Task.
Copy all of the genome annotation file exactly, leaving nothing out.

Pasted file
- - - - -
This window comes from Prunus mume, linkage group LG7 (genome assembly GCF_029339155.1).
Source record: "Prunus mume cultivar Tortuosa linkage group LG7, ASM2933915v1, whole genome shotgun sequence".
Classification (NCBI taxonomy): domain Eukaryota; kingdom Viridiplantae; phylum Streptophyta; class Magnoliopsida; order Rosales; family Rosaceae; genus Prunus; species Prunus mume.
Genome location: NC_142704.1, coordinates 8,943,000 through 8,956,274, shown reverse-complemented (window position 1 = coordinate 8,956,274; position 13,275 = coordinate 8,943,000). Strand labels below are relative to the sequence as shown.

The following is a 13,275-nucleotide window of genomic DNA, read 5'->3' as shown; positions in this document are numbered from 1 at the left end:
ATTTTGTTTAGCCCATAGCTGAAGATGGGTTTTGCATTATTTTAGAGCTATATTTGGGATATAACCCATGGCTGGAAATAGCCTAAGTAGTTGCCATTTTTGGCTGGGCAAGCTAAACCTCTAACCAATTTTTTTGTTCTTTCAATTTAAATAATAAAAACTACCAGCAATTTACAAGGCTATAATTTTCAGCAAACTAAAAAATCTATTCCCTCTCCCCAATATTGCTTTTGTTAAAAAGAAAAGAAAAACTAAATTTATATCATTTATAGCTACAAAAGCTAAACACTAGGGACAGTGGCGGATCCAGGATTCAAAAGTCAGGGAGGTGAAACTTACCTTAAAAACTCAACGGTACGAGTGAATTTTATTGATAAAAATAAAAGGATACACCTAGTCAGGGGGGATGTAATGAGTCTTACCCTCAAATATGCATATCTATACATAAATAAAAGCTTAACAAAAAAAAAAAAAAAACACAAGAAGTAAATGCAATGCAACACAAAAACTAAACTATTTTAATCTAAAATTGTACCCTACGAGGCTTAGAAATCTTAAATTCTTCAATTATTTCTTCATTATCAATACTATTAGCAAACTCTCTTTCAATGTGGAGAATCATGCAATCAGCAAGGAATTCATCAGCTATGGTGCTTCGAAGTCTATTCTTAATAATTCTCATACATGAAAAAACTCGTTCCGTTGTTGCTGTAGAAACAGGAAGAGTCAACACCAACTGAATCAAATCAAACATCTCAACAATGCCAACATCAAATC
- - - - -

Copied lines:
This window comes from Prunus mume, linkage group LG7 (genome assembly GCF_029339155.1).
Source record: "Prunus mume cultivar Tortuosa linkage group LG7, ASM2933915v1, whole genome shotgun sequence".
Classification (NCBI taxonomy): domain Eukaryota; kingdom Viridiplantae; phylum Streptophyta; class Magnoliopsida; order Rosales; family Rosaceae; genus Prunus; species Prunus mume.
Genome location: NC_142704.1, coordinates 8,943,000 through 8,956,274, shown reverse-complemented (window position 1 = coordinate 8,956,274; position 13,275 = coordinate 8,943,000). Strand labels below are relative to the sequence as shown.

The following is a 13,275-nucleotide window of genomic DNA, read 5'->3' as shown; positions in this document are numbered from 1 at the left end:
ATTTTGTTTAGCCCATAGCTGAAGATGGGTTTTGCATTATTTTAGAGCTATATTTGGGATATAACCCATGGCTGGAAATAGCCTAAGTAGTTGCCATTTTTGGCTGGGCAAGCTAAACCTCTAACCAATTTTTTTGTTCTTTCAATTTAAATAATAAAAACTACCAGCAATTTACAAGGCTATAATTTTCAGCAAACTAAAAAATCTATTCCCTCTCCCCAATATTGCTTTTGTTAAAAAGAAAAGAAAAACTAAATTTATATCATTTATAGCTACAAAAGCTAAACACTAGGGACAGTGGCGGATCCAGGATTCAAAAGTCAGGGAGGTGAAACTTACCTTAAAAACTCAACGGTACGAGTGAATTTTATTGATAAAAATAAAAGGATACACCTAGTCAGGGGGGATGTAATGAGTCTTACCCTCAAATATGCATATCTATACATAAATAAAAGCTTAACAAAAAAAAAAAAAAAACACAAGAAGTAAATGCAATGCAACACAAAAACTAAACTATTTTAATCTAAAATTGTACCCTACGAGGCTTAGAAATCTTAAATTCTTCAATTATTTCTTCATTATCAATACTATTAGCAAACTCTCTTTCAATGTGGAGAATCATGCAATCAGCAAGGAATTCATCAGCTATGGTGCTTCGAAGTCTATTCTTAATAATTCTCATACATGAAAAAACTCGTTCCGTTGTTGCTGTAGAAACAGGAAGAGTCAACACCAACTGAATCAAATCAAACATCTCAACAATGCCAACATCAAATC